Thursday, January 24, 2013

The voice of the bureaucracy speaks

Here’s an anonymous email that a local school activist (not me) recently received (I’ve edited the profanity only to prevent this blog from getting caught in anyone’s filter):
I’ve had it with this f---ed up district! The administrators are paid to run the district, but the board insists on micromanaging EVERYTHING! People like you and [another local school activist, also not me] act as though you want what’s best for the students, but the way you go about it makes our district look like fools. I read about Hoover roaches in the Quad City Times and the Des Moines Register for christ’s sake! How does that help the district? It makes the whole community look like fools!

The whole system is setup to fail. The district has the best superintendent they’ll ever have, yet power hungry volunteers, called board members, and community activists, better described as conspiracy theorists, make his job a living hell. If everyone would back the f--- up, he could actually accomplish something!! Why pay a guy over $200k per year, then not let him do what he is trained to do?!?! Most of the districts top administrators could double their pay in the private sector, especially the guys on the operations side, and pretty soon they’ll be jumping this sinking ship.

I’m writing to you because you are extremely vocal and I hope you will consider putting your time and effort into fixing this mess rather than contributing to it. Your actions have consequences. Please don’t ever forget that. Please make sure those consequences are intentional.

(I hope that you can get past the fact that I sent this “anonymously” and focus on the message rather than this.)
After I read the part about how our school board micromanages the district, it was a while before I could pick myself up off the floor and finish reading the email.

But imagine, hypothetically, that we did have a more assertive board. The administrators are paid to “run the district” and “accomplish something,” so why would the public and its elected representatives insist on having a say over just what it is they should be accomplishing? Why would the public insist on interfering in the public schools?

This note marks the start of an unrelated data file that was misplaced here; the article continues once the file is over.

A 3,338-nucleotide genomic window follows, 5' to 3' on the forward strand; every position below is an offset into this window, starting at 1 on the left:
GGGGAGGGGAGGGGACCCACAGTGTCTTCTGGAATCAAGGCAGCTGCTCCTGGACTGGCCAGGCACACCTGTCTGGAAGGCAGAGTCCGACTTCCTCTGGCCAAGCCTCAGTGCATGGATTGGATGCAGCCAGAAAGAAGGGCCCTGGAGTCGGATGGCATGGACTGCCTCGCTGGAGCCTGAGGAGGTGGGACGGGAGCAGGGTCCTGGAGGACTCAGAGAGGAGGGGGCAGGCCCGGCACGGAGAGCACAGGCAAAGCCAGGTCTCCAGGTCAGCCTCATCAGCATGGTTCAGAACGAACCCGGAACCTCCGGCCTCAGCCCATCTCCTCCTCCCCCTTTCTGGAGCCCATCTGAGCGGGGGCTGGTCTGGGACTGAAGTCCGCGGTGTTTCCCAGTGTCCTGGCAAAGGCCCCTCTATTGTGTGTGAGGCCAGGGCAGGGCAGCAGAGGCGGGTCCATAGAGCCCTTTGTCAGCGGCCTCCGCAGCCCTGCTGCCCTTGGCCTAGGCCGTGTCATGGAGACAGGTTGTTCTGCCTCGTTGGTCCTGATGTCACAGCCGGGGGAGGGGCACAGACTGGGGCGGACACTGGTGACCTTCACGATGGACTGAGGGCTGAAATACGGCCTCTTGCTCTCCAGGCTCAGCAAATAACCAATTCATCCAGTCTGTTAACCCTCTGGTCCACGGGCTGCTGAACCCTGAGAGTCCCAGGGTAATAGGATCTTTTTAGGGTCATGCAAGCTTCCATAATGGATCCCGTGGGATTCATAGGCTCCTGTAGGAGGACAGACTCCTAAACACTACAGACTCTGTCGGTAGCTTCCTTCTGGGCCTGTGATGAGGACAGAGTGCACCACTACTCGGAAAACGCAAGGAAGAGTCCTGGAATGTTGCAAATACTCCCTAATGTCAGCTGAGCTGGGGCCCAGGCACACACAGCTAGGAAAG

Doris said...

I guess this email might make a lot more sense if I knew who wrote it and who it was sent to. It does seem important to be aware that activism has consequences, and that not all will be intended. (Similarly, a doctor once reminded me that when you are talking about drugs, there are no such things as side effects, just effects.) But it doesn't follow that the right solution is to refrain from activism (any more than that the right solution to the problem of drug effects is to categorically refuse all drugs). Ideally, one would be aware of all consequences. But this email doesn't offer anything very concrete. If someone was unfairly fired due to publicity about the roach infestation, for example, I could certainly see how that might be a consequence an activist would want to know about (and hopefully try to help remedy). But if people in neighboring communities think less of Iowa City because we had a roach problem in a local school, I wouldn't lose any sleep over that.

Chris said...

Doris -- Agreed. It's certainly been my experience that many things won't change at all unless someone makes a big public stink about them. When it came out that the schools were making kids eat lunch in their winter coats and snow pants to save time, that made the district look bad, too, but now the kids don't eat in their winter clothes anymore. (Small victory in the scheme of things, but still.)